Friday, 18 October 2013
The Eleventh Hour
I like all of Doctor Who, of course. Even the Pertwee era. And I think the Eccleston/Tennant episodes are wonderful, even if I roll my eyes at the occasional bit of nonsense. But the standout stories are, without a shadow of a doubt, The Empty Child, Blink, and Silence in the Library. (Closely followed by The Girl in the Fireplace and, to be fair, Dalek, The Impossible Planet, Human Nature, Utopia, and The Fires of Pompeii.)
In The Eleventh Hour Moffat shows again that he writes the sort of Doctor Who I really like; but as his own era begins, he also proves that he can choose the right sort of Doctor. From the very first moment he opens his mouth Matt Smith's Eleventh Doctor is a marvel. That's his base level, his starting point. That he improves from there - continuously, throughout his first series and, arguably, beyond - is just bewilderingly brilliant.
And if I worried about those last few seconds of The End of Time, I was an idiot because The Eleventh Hour is the best introduction a new Doctor could have. As with all of Moffat's writing, it is fiendishly clever. To outflank audience anxiety about Smith's tender years, we are instantly pitched into a child's eye view of this new Doctor. The Fish Fingers and Custard scene is traditional storybook stuff, part Roald Dahl, part The Tiger Who Came to Tea, and it's utterly charming, engaging and hilarious (we all still laugh out loud, even after many viewings). It's impossible not to be won over by this opening, and the newness, the strangeness of the new man is inextricably woven into its charm.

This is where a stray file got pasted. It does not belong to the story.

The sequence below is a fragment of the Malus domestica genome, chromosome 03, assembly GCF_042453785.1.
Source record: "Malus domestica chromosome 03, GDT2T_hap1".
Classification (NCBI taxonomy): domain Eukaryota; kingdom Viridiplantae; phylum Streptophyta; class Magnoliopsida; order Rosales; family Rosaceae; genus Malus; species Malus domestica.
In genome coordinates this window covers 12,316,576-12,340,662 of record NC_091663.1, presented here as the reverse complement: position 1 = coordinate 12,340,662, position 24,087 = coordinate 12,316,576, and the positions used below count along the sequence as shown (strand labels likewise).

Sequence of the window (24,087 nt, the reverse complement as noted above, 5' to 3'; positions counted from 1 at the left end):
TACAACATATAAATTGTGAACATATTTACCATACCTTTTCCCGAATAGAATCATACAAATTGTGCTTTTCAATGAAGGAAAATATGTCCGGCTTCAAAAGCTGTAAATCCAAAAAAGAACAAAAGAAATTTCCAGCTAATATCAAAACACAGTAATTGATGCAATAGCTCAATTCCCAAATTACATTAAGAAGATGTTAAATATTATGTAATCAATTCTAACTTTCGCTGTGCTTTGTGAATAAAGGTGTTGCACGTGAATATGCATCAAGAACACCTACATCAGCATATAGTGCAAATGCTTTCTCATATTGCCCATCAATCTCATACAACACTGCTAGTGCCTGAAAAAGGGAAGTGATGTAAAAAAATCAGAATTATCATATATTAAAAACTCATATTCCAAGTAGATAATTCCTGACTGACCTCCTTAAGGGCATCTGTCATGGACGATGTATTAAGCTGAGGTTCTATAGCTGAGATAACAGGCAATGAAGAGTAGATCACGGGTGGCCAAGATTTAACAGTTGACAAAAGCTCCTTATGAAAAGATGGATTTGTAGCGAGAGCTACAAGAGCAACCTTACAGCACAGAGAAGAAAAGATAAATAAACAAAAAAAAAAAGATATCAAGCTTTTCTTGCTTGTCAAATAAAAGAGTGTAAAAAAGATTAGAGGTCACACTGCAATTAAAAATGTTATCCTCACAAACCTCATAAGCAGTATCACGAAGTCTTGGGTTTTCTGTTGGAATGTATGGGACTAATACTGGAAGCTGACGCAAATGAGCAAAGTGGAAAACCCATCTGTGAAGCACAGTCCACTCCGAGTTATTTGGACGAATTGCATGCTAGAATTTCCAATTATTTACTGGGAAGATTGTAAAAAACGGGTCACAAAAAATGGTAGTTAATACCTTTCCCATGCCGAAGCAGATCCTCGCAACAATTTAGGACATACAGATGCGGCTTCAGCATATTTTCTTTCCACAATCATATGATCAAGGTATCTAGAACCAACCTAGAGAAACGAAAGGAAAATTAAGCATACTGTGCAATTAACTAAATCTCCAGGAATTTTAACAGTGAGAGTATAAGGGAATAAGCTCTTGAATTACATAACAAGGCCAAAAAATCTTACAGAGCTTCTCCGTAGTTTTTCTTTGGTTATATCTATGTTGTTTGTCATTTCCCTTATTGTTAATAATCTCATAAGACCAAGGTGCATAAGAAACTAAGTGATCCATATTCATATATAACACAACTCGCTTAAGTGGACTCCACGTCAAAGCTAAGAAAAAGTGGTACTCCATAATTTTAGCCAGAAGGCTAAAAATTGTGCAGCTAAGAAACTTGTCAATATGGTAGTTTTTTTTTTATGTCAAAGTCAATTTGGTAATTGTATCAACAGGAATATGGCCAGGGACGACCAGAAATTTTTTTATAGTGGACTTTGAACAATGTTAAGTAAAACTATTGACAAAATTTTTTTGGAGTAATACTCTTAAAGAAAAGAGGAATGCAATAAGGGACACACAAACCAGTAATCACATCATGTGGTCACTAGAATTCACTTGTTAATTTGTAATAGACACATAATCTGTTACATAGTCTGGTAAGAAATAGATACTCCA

This episode is really a cleverly handled transitional state, almost between Doctors. By keeping Tennant's suit, but losing the jacket, we end up with a distinct new look that nonetheless seems familiar. It's not until the very end that the new Doctor finally appears, brought into being by the adoption of his new outfit. The accent develops too - compare "Can I have an apple?" with "Turn our back if it offends you!" and it becomes clear that the previous persona is gradually being replaced by the new.
And the Doctor that emerges is such an improvement. No longer wearing his broken hearts on his sleeves, he has become quirky, quick-witted and inspirational. Best of all, the Doctor finally seems to be as clever as he has always claimed. Throughout this episode he is continually thinking, rationalising and working things out: examining the crack in the wall; persuading Prisoner Zero that he and Amy are safe because they do (or do not) have back up; finding Rory on the green; debunking Zero's assertion that Amy is dreaming of him, "No, it's because she can hear me...". And his plan, when it is revealed, is properly clever and (be still my beating heart) actually makes sense! This wonderful show, which has always had courage and (since 2005) heart, has at last been given some brains as well.